Tensions reach breaking point in Franschhoek valley
There is a a decades-long battle over Boschendal housing
- Tensions are high between backyarders and homeowners, many of them former farmworkers, in Languedoc in the Franschhoek valley.
- Homeowners say a resident died because backyarders had made roads impassable to an ambulance, but this is disputed.
- The backyarders had moved onto a vacant 14-hectare piece of land which belongs to the Dwars River Valley Community Development Trust, set up to benefit former Boschendal farm workers.
- The trust was created by Anglo American when it sold the Boschendal Farms in 2003.
Tensions are high between backyarders and homeowners in Languedoc in the Franschhoek valley after a resident died. Homeowners, many of whom are former farm workers, blame backyarder protesters for making it impossible for the ambulance to reach her in time.
Twenty-three-year-old Languedoc resident Lauren Combrinck died on Monday 26 October following a weekend of protests by backyarders who had erected 15 shacks on a piece of land owned by the Dwars River Valley Community Development Trust. The protests were triggered by the arrest of ten backyarders.
residents say the ambulance couldn’t reach Combrinck, who used to work for Boschendal, because the roads were blocked by protesters. She later died at a local hospital after breathing complications. But, like almost everything in this story, this version of events is disputed: there is a counterclaim that Languedoc residents blocked the protesters, which made the road impassable.
This is a conflict over land and houses between poor people: families with long-standing Boschendal employment ties, mostly coloured, and backyard dwellers, some of whom are now also Boschendal workers, mostly black. In the background are government structures with a mandate to provide housing and large landowners, mostly white. Legal advice and non-profit entities are also involved.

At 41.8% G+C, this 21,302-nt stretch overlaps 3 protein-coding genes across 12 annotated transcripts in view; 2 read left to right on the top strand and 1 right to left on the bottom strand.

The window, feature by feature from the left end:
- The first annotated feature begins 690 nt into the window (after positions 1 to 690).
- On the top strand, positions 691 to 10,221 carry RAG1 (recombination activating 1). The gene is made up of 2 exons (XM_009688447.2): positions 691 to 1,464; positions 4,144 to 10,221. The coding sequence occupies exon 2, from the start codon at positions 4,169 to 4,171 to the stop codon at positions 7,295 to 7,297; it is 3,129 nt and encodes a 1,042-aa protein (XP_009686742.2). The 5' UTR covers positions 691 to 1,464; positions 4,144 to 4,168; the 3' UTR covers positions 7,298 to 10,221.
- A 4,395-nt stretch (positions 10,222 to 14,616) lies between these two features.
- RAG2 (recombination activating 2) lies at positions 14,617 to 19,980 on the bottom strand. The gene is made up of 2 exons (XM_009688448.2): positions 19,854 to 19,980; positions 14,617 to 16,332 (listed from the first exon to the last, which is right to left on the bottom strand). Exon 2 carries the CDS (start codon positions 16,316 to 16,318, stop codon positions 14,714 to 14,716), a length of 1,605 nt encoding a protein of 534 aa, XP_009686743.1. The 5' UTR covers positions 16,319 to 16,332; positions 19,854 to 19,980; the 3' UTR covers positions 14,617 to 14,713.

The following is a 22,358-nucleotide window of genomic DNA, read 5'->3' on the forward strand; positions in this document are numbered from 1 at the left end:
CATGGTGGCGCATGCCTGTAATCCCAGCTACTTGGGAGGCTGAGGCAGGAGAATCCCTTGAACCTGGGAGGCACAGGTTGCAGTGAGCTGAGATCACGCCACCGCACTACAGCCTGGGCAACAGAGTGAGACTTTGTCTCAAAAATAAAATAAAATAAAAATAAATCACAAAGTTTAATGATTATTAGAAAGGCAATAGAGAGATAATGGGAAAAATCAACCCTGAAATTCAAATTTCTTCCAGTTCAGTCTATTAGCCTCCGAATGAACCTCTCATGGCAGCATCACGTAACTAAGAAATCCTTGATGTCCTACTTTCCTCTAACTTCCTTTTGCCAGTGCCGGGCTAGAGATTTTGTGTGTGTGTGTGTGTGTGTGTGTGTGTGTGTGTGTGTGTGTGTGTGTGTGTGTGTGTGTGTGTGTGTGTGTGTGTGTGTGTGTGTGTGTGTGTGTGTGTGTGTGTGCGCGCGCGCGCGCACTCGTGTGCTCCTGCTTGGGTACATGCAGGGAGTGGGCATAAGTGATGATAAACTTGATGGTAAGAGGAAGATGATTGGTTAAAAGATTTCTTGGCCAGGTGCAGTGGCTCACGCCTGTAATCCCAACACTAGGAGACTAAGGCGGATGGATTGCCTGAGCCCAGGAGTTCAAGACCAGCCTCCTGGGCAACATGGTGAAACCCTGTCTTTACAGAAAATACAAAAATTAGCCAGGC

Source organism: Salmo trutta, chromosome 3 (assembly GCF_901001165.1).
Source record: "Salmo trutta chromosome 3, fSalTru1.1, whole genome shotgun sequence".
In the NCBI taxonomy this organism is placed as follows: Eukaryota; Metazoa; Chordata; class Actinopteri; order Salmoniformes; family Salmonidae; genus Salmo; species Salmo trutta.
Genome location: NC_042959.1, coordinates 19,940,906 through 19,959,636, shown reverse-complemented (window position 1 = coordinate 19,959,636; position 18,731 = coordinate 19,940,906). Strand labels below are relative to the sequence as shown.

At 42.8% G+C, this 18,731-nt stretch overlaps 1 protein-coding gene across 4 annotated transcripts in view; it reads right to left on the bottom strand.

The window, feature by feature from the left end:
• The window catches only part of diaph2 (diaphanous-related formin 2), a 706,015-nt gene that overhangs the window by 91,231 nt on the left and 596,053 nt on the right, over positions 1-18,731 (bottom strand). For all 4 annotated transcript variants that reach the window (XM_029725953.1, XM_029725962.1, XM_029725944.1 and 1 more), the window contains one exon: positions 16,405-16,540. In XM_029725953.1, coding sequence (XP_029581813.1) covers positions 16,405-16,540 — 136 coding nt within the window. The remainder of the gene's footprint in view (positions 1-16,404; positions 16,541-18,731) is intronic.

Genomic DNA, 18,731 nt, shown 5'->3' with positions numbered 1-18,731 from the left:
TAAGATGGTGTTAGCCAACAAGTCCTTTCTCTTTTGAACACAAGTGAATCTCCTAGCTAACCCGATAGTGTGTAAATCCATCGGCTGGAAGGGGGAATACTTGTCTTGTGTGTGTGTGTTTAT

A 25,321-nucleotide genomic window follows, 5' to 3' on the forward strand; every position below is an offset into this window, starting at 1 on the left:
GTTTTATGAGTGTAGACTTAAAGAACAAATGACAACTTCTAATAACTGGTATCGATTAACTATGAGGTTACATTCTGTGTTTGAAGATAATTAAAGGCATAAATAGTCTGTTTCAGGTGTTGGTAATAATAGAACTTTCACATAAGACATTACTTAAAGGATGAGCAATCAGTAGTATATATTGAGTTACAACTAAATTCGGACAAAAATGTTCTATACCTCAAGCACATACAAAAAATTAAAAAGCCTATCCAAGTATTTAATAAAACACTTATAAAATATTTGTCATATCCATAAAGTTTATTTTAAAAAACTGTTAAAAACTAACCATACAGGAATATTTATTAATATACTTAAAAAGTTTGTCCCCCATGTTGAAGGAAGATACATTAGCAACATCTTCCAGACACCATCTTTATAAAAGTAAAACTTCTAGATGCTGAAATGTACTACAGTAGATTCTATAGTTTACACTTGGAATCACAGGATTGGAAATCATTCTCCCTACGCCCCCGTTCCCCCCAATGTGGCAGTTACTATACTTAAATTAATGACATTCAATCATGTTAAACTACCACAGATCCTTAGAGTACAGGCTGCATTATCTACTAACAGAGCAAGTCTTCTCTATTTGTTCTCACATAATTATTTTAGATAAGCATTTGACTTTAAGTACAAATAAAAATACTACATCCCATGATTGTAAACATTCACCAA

The piece of land in question, known as Erf10, has been empty since former owner Anglo American sold Boschendal Farms in 2003. Erf 10, 14 hectares, was one of two pieces of land donated to the Boschendal Treasury Trust when the giant company sold Boschendal Farms. At the time Anglo American also built nearly 450 houses for its former farm workers in Languedoc, which is next to Boschendal. More than 400 families moved into the houses.
The land and housing were compensation for these families being removed from Boschendal after having lived there, in some cases, for generations. Over the years some have started renting out backyard shacks, either to earn income or to house relatives.
The Boschendal Treasury Trust, which later became the Dwars River Valley Community Development Trust, was to benefit from some R120 million expected from the sale of land to small wine estates and the creation of a retirement village, sports club, shopping plaza, a boutique hotel and health clinic.
However, according to Michael Fraser, chair of the trust, many of the sales did not take place; the trust has only received R4.5 million and ran out of money in 2015. As a result no houses have been built on Erf 10.
A source we spoke to explained that rather than sell off some of Boschendal’s land as the prior owners had intended so that a percentage of the proceeds would go to the trust, Boschendal’s new owners had instead invested in farming and hospitality on this land, which had created hundreds of jobs, including for Languedoc homeowners and backyarders.
Fraser said in 2011 Erf 10 had been valued at R44 million and the trust had since been negotiating a sale with the Stellenbosch municipality.
In the meantime, backyarder families have moved onto the land, prompting a clash with the trust. Groot Drakenstein police said the ten protesters had been arrested after a statement by the trust to police.